Come Home to New EnglandMonday, June 22–Saturday, June 27, 2009The staff of the New England Historic Genealogical Society invites you to participate in our classic intensive weeklong program, "Come Home to New England." Research your roots with expert assistance at the extensive NEHGS library, one of the premier facilities for genealogical records in the world. Whether you are a first-time participant or have enjoyed this program in the past, you are sure to benefit from a visit to our library and extended time with our staff of professional genealogists as they welcome you "home" to New England. Throughout the week of guided research, you will have the opportunity for one -on-one consultations, daily lectures and special extended library hours.Registration fees: $750 per registrant; $125 per non-researching guest.
Newfoundland Research Tour Sunday, July 12–Sunday, July 19, 2009Discover your Atlantic Canada family history with NEHGS in St. John's, Newfoundland. Join expert genealogists at St. John's premier facilities, including the Provincial Archives — "The Rooms," the Maritime History Archive at Memorial University, the Registry of Deeds, and A.C. Hunter Library. Together these repositories hold vital records, church records, all census records, voter lists, probate, and land grants the Keith Matthews collection (list of all people who worked in fishery from 16th century to 1850), ship lists, crew lists, logbooks, Irish and English parish records and original newspapers of Newfoundland.Registration fees: (includes seven nights' lodging at the Fairmont Hotel) Single ocean view room, $3,250; Single city view room, $3,100; Double, $2,700 per person; Double with non-participant, $3,550; Commuter, $850 (no lodging).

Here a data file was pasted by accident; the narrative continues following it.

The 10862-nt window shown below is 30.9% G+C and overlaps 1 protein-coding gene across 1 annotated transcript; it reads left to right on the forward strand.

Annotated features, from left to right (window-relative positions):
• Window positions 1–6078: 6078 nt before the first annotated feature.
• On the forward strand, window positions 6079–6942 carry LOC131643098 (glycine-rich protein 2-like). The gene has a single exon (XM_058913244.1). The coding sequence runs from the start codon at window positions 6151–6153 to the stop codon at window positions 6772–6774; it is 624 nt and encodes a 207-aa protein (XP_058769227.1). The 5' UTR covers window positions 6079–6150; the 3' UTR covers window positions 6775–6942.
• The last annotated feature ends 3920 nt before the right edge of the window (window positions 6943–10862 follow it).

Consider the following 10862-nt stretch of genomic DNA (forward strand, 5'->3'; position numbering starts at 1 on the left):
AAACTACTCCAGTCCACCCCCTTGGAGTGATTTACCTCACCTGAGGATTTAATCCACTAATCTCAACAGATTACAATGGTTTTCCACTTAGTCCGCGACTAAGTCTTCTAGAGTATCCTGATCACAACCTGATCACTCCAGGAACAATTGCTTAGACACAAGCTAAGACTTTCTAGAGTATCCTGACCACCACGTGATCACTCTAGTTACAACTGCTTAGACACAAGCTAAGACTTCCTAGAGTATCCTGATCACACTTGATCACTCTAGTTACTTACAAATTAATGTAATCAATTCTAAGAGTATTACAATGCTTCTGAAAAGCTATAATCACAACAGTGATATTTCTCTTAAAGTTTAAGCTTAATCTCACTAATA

Come Home to New EnglandMonday, August 10–Saturday, August 15, 2009The staff of the New England Historic Genealogical Society invites you to participate in our classic intensive weeklong program, "Come Home to New England." Research your roots with expert assistance at the extensive NEHGS library, one of the premier facilities for genealogical records in the world. Whether you are a first-time participant or have enjoyed this program in the past, you are sure to benefit from a visit to our library and extended time with our staff of professional genealogists as they welcome you "home" to New England. Throughout the week of guided research, you will have the opportunity for one -on-one consultations, daily lectures and special extended library hours.Registration fees: $750 per registrant; $125 per non-researching guest.
Scottish Family History Research TourSunday, September 20–Sunday, September 27, 2009Discover the origins of your Scottish ancestors with the inaugural NEHGS research tour to Edinburgh. This weeklong intensive research program will be based out of Scotland's two premier genealogical repositories, The National Archives of Scotland (NAS) and the General Register Office for Scotland (GROS). Together these neighboring repositories house the major collections of government and vital records for more than 700 years of Scottish ancestry. The main holdings of NAS include records created by the government of Scotland beginning in the twelfth century, including records of the crown, parliament, legal registers, courts documents, and records of the Church of Scotland. Vital records including birth, marriage, and death from 1855 and parish registers from 1553 to 1854 are maintained by the GROS. Program registration includes lodging at the Sheraton Grand Hotel and opening and closing dinners. Registration fees: (includes seven nights' lodging at the Sheraton Grand Hotel) Single, $4,750; Double, $4,450 per person; Double with non-participant, $5,350; Commuter, $2,300 (no lodging).
For more information about NEHGS programs, visit http://www.newenglandancestors.org/programs_events.asp or email mailto:email@example.com.